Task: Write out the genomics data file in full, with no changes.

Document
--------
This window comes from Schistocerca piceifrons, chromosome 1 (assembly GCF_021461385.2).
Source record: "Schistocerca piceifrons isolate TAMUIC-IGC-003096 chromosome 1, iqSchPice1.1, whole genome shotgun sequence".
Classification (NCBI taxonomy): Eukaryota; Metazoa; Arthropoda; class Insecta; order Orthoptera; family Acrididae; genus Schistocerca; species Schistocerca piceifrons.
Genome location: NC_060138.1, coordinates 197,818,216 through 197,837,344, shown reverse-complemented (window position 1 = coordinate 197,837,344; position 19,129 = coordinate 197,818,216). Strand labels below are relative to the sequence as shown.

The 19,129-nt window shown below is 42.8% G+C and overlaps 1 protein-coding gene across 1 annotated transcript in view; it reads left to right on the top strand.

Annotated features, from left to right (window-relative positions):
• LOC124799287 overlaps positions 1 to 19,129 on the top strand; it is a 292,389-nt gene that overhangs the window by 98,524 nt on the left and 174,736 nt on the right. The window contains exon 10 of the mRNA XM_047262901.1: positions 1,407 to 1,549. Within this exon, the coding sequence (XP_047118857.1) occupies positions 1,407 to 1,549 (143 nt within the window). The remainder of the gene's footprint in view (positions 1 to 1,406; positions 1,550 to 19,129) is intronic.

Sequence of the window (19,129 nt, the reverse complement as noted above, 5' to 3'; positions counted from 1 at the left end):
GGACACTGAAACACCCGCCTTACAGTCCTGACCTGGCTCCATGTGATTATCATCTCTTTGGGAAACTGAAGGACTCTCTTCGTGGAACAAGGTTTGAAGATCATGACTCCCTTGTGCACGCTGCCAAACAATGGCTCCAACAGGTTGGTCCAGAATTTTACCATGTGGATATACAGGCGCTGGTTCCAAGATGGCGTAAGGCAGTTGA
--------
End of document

This window comes from Schistocerca piceifrons, chromosome 1 (assembly GCF_021461385.2).
Source record: "Schistocerca piceifrons isolate TAMUIC-IGC-003096 chromosome 1, iqSchPice1.1, whole genome shotgun sequence".
Classification (NCBI taxonomy): Eukaryota; Metazoa; Arthropoda; class Insecta; order Orthoptera; family Acrididae; genus Schistocerca; species Schistocerca piceifrons.
Genome location: NC_060138.1, coordinates 197,818,216 through 197,837,344, shown reverse-complemented (window position 1 = coordinate 197,837,344; position 19,129 = coordinate 197,818,216). Strand labels below are relative to the sequence as shown.

The 19,129-nt window shown below is 42.8% G+C and overlaps 1 protein-coding gene across 1 annotated transcript in view; it reads left to right on the top strand.

Annotated features, from left to right (window-relative positions):
• LOC124799287 overlaps positions 1 to 19,129 on the top strand; it is a 292,389-nt gene that overhangs the window by 98,524 nt on the left and 174,736 nt on the right. The window contains exon 10 of the mRNA XM_047262901.1: positions 1,407 to 1,549. Within this exon, the coding sequence (XP_047118857.1) occupies positions 1,407 to 1,549 (143 nt within the window). The remainder of the gene's footprint in view (positions 1 to 1,406; positions 1,550 to 19,129) is intronic.

Sequence of the window (19,129 nt, the reverse complement as noted above, 5' to 3'; positions counted from 1 at the left end):
GGACACTGAAACACCCGCCTTACAGTCCTGACCTGGCTCCATGTGATTATCATCTCTTTGGGAAACTGAAGGACTCTCTTCGTGGAACAAGGTTTGAAGATCATGACTCCCTTGTGCACGCTGCCAAACAATGGCTCCAACAGGTTGGTCCAGAATTTTACCATGTGGATATACAGGCGCTGGTTCCAAGATGGCGTAAGGCAGTTGA